Aug 08, 2013
Following up on exclusive reporting from earlier this week about how the U.S. Drug Enforcement Agency uses NSA surveillance data and tips from a secretive unit called the Special Operations Divisions (SOD) to initiate investigations, Reuters on Thursday reveals that the Internal Revenue Service was aware of and may have also used these "unconstitutional" tactics.
What's troubling in both cases, according to legal experts, is the manner in which the agencies hide the true source of an investigation's starting point--never revealing the use of the highly classified sources involved--and then "recreate" a parallel investigation to justify criminal findings.
Additionally troubling is that the IRS and the DEA are only two of the more than twenty federal agencies that work in tandem with the SOD, leading to speculation that the practice of utilizing than hiding surveillance techniques that have not been properly documented or approved could be far-reaching.
Details of a U.S. Drug Enforcement Administration program that feeds tips to federal agents and then instructs them to alter the investigative trail were published in a manual used by agents of the Internal Revenue Service for two years.
The practice of recreating the investigative trail, highly criticized by former prosecutors and defense lawyers after Reuters reported it this week, is now under review by the Justice Department. Two high-profile Republicans have also raised questions about the procedure.
A 350-word entry in the Internal Revenue Manual instructed agents of the U.S. tax agency to omit any reference to tips supplied by the DEA's Special Operations Division, especially from affidavits, court proceedings or investigative files. The entry was published and posted online in 2005 and 2006, and was removed in early 2007. The IRS is among two dozen arms of the government working with the Special Operations Division, including the Federal Bureau of Investigation, the National Security Agency and the Central Intelligence Agency.
The IRS would not respond for comment on the Reuters investigation.
According to the IRS document obtained which explains the program:
Special Operations Division has the ability to collect, collate, analyze, evaluate, and disseminate information and intelligence derived from worldwide multi-agency sources, including classified projects.[...] SOD converts extremely sensitive information into usable leads and tips which are then passed to the field offices for real-time enforcement activity against major international drug trafficking organizations.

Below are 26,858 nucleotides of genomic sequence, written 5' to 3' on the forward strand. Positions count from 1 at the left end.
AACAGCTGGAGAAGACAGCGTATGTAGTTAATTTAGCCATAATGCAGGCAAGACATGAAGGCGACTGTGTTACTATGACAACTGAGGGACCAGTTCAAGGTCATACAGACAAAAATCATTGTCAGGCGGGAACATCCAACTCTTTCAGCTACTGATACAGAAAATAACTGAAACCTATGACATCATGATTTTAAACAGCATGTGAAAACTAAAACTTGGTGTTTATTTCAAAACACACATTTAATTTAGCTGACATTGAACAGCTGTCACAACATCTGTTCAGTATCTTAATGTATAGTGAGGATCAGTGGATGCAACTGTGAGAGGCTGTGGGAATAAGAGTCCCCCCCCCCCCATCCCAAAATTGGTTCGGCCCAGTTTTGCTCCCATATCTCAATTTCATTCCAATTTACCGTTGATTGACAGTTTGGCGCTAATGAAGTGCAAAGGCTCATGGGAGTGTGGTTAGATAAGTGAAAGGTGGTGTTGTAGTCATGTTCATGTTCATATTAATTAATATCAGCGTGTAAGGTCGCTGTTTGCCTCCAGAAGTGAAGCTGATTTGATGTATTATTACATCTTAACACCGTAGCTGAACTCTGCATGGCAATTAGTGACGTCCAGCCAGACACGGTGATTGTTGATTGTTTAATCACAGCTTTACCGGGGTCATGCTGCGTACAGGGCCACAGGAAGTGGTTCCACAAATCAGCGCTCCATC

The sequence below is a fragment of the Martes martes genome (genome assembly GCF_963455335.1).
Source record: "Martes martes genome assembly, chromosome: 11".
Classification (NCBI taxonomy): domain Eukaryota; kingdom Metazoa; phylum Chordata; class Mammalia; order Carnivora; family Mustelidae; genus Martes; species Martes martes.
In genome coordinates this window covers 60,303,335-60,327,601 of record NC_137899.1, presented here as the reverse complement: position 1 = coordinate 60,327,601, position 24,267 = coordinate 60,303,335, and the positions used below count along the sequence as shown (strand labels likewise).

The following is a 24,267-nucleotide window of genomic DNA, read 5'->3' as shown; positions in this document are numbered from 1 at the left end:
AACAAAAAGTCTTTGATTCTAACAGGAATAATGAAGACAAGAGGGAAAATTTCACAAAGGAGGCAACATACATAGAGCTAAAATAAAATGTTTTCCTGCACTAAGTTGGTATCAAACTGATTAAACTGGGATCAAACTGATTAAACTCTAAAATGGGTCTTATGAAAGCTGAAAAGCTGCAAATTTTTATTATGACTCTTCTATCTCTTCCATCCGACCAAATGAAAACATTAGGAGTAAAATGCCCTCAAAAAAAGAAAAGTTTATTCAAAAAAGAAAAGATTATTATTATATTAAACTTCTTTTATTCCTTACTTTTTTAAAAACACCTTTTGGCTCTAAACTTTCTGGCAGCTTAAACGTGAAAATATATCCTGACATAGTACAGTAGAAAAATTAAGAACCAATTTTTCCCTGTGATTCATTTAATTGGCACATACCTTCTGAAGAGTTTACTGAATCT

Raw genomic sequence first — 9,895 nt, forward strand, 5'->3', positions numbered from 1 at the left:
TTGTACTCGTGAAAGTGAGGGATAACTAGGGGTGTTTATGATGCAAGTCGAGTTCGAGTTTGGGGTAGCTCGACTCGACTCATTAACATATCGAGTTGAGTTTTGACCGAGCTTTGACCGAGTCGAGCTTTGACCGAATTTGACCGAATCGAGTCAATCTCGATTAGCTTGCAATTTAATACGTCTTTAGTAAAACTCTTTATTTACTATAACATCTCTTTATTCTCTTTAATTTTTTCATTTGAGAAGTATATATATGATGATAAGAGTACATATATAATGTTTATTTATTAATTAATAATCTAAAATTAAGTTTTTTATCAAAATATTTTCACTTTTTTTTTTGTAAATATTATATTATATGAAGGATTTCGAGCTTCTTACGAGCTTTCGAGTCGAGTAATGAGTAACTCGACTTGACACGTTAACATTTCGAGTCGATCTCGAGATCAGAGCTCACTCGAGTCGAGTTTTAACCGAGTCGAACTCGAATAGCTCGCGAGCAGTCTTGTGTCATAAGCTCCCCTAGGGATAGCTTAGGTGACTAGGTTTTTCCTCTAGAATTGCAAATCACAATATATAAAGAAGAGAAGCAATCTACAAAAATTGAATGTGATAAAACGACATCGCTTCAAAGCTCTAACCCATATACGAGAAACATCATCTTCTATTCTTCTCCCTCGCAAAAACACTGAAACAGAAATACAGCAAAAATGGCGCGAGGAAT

While the documents stipulates that such procedures should only be used for "drug trafficking" investigations, DEA agents told Reuters that the practice has now been used for "organized crime and drug trafficking."
And that's the problem, say critics, who note that surveillance operations like those developed by the NSA and the DEA are first said to only be used for counterterrorism, but then the public finds out they're also being used for narcotics investigations. Next, new disclosures surface that criminal gangs are being targeted. Next, financial criminals. It appears a classic slippery slope.
Responding to the Reuters reporting from earlier in the week on the SOD program, former litigator and now journalist Glenn Greenwald told Amy Goodman's Democracy Now!:
What this secret agency is doing, according to Reuters, it is circumventing that process by gathering all kinds of information without any court supervision, without any oversight at all, using surveillance technologies and other forms of domestic spying. And then, when it gets this information that it believes it can be used in a criminal prosecution, it knows that that information can't be used in a criminal prosecution because it's been acquired outside of the legal and constitutional process, so they cover up how they really got it, and they pretend--they make it seem as though they really got it through legal and normal means, by then going back and retracing the investigation, once they already have it, and re-acquiring it so that it looks to defense counsel and even to judges and prosecutors like it really was done in the constitutionally permissible way. So they're prosecuting people and putting people in prison for using evidence that they've acquired illegally, which they're then covering up and lying about and deceiving courts into believing was actually acquired constitutionally. It's a full-frontal assault on the Fourth, Fifth and Sixth Amendments and on the integrity of the judicial process, because they're deceiving everyone involved in criminal prosecutions about how this information has been obtained.
Goodman also interview the Reuters reporter John Shiffman, who led the investigation. That entire conversation can be seen here:
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